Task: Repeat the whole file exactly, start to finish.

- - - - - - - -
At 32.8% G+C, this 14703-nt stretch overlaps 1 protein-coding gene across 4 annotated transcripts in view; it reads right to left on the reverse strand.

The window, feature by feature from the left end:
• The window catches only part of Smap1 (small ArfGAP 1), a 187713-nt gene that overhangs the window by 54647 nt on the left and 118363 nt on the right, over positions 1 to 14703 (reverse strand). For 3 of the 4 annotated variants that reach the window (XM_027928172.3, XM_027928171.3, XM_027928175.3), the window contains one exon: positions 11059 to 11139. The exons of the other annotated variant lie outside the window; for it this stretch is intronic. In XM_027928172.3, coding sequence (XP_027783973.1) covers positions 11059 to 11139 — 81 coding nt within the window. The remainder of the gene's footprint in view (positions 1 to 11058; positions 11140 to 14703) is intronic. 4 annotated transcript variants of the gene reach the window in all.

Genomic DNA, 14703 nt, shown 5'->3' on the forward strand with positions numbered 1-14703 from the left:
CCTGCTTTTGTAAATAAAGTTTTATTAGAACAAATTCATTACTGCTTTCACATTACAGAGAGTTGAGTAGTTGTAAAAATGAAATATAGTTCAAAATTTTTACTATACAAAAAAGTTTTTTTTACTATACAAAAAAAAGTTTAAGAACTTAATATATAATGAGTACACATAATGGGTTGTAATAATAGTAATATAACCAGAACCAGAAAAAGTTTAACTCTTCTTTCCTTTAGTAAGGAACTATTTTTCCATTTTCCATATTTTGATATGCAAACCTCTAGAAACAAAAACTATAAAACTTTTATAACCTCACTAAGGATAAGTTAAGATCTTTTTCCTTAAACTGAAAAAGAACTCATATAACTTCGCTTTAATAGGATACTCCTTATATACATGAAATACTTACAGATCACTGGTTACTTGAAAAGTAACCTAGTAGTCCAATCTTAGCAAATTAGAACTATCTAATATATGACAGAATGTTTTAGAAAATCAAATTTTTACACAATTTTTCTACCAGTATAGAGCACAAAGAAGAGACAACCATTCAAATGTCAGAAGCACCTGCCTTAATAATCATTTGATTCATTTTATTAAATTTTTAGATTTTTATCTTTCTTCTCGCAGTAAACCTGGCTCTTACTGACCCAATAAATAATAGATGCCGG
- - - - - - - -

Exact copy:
At 32.8% G+C, this 14703-nt stretch overlaps 1 protein-coding gene across 4 annotated transcripts in view; it reads right to left on the reverse strand.

The window, feature by feature from the left end:
• The window catches only part of Smap1 (small ArfGAP 1), a 187713-nt gene that overhangs the window by 54647 nt on the left and 118363 nt on the right, over positions 1 to 14703 (reverse strand). For 3 of the 4 annotated variants that reach the window (XM_027928172.3, XM_027928171.3, XM_027928175.3), the window contains one exon: positions 11059 to 11139. The exons of the other annotated variant lie outside the window; for it this stretch is intronic. In XM_027928172.3, coding sequence (XP_027783973.1) covers positions 11059 to 11139 — 81 coding nt within the window. The remainder of the gene's footprint in view (positions 1 to 11058; positions 11140 to 14703) is intronic. 4 annotated transcript variants of the gene reach the window in all.

Genomic DNA, 14703 nt, shown 5'->3' on the forward strand with positions numbered 1-14703 from the left:
CCTGCTTTTGTAAATAAAGTTTTATTAGAACAAATTCATTACTGCTTTCACATTACAGAGAGTTGAGTAGTTGTAAAAATGAAATATAGTTCAAAATTTTTACTATACAAAAAAGTTTTTTTTACTATACAAAAAAAAGTTTAAGAACTTAATATATAATGAGTACACATAATGGGTTGTAATAATAGTAATATAACCAGAACCAGAAAAAGTTTAACTCTTCTTTCCTTTAGTAAGGAACTATTTTTCCATTTTCCATATTTTGATATGCAAACCTCTAGAAACAAAAACTATAAAACTTTTATAACCTCACTAAGGATAAGTTAAGATCTTTTTCCTTAAACTGAAAAAGAACTCATATAACTTCGCTTTAATAGGATACTCCTTATATACATGAAATACTTACAGATCACTGGTTACTTGAAAAGTAACCTAGTAGTCCAATCTTAGCAAATTAGAACTATCTAATATATGACAGAATGTTTTAGAAAATCAAATTTTTACACAATTTTTCTACCAGTATAGAGCACAAAGAAGAGACAACCATTCAAATGTCAGAAGCACCTGCCTTAATAATCATTTGATTCATTTTATTAAATTTTTAGATTTTTATCTTTCTTCTCGCAGTAAACCTGGCTCTTACTGACCCAATAAATAATAGATGCCGG